In an opinion article in Israeli newspaper Maariv on May 25, writer Alon Ben David said that after months of ignoring Hamas' calls for a truce, Israel is now seriously considering two truce proposals in the Gaza Strip. One of them is Egyptian and the other Qatari. The article said that Israel had waived its demands that have so far thwarted any potential truce proposal, which are the disarmament of the resistance and the return of the Palestinian Authority (PA) to Gaza.

Ben David said Israel is now demanding a complete cessation of rocket fire and tunnel digging by all Palestinian factions, banning access to areas directly to the west of the Gaza border fence (to stop the protests there) and a solution for Israeli missing or detained persons.

Ben David also said that under the proposed truce agreement, Israel would ease restrictions at the crossings to Gaza (entry of goods and services) on the condition that Hamas does not exploit this to further empower its armed wing. Egypt would also ease restrictions at its Rafah crossing with Gaza.

No further details were given about the Egyptian and Qatari proposals. Hamas spokesman Hazem Qassem refused to comment about the nature of these proposals.

“Hamas has shown its willingness to consider any proposal that would lift the siege on the besieged enclave,” he said, referring to contacts made with Hamas by several parties, such as Egypt, Qatar, Russia, Switzerland and Norway.

The London-based Al-Hayat newspaper reported May 27 that the United States was involved directly in these contacts, citing Western diplomatic sources.

These parties have put forward visions and proposals to alleviate the crises of the Gaza Strip. “The offered proposals are not yet finalized, and we cannot rely on them just yet,” Qassem told Al-Monitor.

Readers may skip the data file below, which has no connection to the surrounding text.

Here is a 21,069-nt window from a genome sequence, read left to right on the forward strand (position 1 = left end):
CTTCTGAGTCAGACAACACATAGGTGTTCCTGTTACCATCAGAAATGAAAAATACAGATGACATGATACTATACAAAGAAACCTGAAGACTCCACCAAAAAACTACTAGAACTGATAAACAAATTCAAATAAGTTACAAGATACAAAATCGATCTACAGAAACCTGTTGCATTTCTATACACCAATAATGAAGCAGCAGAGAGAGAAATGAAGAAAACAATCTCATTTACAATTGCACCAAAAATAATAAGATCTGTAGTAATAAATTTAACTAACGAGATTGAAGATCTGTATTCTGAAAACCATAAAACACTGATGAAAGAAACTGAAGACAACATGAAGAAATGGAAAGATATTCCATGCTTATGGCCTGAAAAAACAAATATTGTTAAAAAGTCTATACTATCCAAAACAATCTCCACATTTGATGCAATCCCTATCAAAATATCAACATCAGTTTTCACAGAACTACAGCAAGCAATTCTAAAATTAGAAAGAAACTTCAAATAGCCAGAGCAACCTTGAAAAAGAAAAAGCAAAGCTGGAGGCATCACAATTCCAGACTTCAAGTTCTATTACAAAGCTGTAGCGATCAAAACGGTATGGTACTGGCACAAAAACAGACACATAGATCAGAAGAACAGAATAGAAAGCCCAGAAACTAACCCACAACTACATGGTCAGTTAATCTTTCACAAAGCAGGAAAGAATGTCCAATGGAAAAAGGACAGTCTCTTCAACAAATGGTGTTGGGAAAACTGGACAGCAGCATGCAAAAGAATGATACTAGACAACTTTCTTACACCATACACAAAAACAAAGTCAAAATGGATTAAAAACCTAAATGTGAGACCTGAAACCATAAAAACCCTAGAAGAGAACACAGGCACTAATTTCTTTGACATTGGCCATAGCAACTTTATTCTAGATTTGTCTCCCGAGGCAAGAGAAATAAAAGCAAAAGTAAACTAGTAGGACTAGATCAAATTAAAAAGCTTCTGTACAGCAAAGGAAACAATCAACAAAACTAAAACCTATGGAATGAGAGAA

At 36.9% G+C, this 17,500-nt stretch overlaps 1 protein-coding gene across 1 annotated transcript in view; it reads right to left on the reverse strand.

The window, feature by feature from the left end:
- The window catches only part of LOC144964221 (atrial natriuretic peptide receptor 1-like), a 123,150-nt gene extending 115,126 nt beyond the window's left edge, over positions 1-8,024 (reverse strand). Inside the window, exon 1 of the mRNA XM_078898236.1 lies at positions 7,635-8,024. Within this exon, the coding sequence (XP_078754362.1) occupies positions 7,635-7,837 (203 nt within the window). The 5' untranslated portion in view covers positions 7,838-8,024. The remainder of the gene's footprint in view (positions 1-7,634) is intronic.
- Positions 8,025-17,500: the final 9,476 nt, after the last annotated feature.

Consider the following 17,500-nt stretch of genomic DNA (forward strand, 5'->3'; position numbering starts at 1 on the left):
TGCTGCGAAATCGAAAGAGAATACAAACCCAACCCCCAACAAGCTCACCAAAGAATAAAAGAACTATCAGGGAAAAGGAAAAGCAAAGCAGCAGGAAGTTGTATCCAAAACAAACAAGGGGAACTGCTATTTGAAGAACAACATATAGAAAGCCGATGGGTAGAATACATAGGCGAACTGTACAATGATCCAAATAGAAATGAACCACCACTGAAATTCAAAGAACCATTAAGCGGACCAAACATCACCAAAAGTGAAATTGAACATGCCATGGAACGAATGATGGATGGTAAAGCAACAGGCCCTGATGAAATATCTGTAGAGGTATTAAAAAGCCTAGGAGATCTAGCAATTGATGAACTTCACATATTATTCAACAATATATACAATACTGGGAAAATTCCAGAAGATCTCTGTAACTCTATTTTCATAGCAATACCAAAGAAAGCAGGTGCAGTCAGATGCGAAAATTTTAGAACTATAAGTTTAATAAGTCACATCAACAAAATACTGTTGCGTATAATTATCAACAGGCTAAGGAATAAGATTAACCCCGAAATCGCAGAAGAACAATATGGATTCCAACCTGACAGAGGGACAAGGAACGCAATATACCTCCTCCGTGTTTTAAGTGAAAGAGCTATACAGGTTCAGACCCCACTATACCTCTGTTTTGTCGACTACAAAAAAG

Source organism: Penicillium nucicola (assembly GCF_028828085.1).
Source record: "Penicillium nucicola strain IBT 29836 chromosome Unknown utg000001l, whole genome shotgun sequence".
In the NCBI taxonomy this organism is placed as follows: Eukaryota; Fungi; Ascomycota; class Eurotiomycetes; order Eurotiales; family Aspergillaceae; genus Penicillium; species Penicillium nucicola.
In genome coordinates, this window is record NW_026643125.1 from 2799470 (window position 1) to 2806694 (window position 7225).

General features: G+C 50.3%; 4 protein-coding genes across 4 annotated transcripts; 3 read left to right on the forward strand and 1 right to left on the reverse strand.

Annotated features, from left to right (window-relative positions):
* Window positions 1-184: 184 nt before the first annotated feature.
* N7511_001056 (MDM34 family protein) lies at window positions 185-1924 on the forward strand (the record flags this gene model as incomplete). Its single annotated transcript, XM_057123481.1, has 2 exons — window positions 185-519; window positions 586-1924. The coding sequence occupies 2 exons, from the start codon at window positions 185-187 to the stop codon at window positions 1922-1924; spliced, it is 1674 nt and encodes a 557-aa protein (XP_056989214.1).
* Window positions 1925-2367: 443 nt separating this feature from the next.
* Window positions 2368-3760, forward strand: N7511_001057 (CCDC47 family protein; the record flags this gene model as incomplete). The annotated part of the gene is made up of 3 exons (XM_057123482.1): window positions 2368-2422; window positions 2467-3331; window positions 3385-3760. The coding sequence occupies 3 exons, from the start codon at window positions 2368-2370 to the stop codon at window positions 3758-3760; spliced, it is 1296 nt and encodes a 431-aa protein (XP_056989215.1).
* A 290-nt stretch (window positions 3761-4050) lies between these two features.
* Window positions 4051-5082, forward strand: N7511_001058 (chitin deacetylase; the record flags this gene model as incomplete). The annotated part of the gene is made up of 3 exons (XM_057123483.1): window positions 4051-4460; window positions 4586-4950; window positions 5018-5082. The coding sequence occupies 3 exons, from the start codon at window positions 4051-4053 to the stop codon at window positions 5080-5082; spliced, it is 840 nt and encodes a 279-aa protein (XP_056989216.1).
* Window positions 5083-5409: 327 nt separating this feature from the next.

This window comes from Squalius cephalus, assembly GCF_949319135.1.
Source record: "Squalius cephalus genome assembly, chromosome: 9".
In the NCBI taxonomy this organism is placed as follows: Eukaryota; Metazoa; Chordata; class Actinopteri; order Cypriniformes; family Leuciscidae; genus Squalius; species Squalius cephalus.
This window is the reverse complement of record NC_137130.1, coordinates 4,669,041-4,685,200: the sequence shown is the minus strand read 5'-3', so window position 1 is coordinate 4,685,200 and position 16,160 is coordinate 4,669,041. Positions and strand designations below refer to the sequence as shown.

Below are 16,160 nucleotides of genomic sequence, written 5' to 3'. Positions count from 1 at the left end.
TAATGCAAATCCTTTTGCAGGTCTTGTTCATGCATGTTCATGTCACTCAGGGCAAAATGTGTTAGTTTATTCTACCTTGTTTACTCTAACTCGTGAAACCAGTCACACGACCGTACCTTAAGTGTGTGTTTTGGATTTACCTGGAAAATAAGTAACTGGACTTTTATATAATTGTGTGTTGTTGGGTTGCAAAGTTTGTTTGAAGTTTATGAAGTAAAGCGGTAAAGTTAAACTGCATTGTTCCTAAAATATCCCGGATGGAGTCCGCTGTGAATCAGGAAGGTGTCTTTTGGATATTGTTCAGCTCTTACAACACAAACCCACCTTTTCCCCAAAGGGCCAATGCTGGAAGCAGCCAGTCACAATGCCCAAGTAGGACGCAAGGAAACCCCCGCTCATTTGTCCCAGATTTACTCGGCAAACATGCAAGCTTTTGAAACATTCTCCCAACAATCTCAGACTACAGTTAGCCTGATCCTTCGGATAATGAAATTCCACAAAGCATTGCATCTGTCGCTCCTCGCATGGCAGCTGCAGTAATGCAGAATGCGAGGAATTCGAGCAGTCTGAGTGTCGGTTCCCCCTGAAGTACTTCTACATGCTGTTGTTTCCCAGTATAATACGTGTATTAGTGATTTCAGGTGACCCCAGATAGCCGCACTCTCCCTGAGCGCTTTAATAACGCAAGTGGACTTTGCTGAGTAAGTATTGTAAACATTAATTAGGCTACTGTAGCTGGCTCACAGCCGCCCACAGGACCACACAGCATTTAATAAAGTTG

He downplayed the PFLP concerns over the flow of aid into the Gaza Strip, saying Hamas will not use the hardship in the Gaza Strip as a reason "for imposing a regional solution to the Palestinian cause or the deal of the century that the Palestinian people do not accept.” He further said that any proposal will only be approved in consultation with all Palestinian factions.

On the truce proposals, Qassem said that all the talk about the truce is Israeli talk. "Hamas has yet to receive a serious integrated plan.”

Meanwhile, Palestinian political analyst Talal Okal told Al-Monitor, “Aid flowing to the Gaza Strip is not humanitarian aid at all, but has political implications.”

He said the humanitarian crisis has been “burned into the consciousness” of the Gaza Strip residents in such a way that they would most likely welcome any breakthroughs or solutions to their crises.

“By maintaining their internal division, Palestinians are facilitating the deal of the century; the proposed truce is one of the manifestations of this deal,” Okal added.

Signaling Hamas’ willingness to negotiate with the United States and Israel in this regard, Okal said, “Hamas is a key player in the Palestinian and regional arenas and is better suited than the PA to handle the negotiations.”

For his part, Fahmi Shurrab, a professor of political science at Ummah University in Gaza, said Hamas is in an economic and political quagmire. A truce is not only sought by Israel but also by Hamas. “The success of this truce, however, depends on the gains Hamas will reap from it,” he told Al-Monitor.

He said the PA is not capable of imposing its own decisions on the Gaza Strip and cannot stop any project that Hamas decides to engage in. It should be noted that the parties participating in the contacts about the truce are international parties that the PA cannot defy.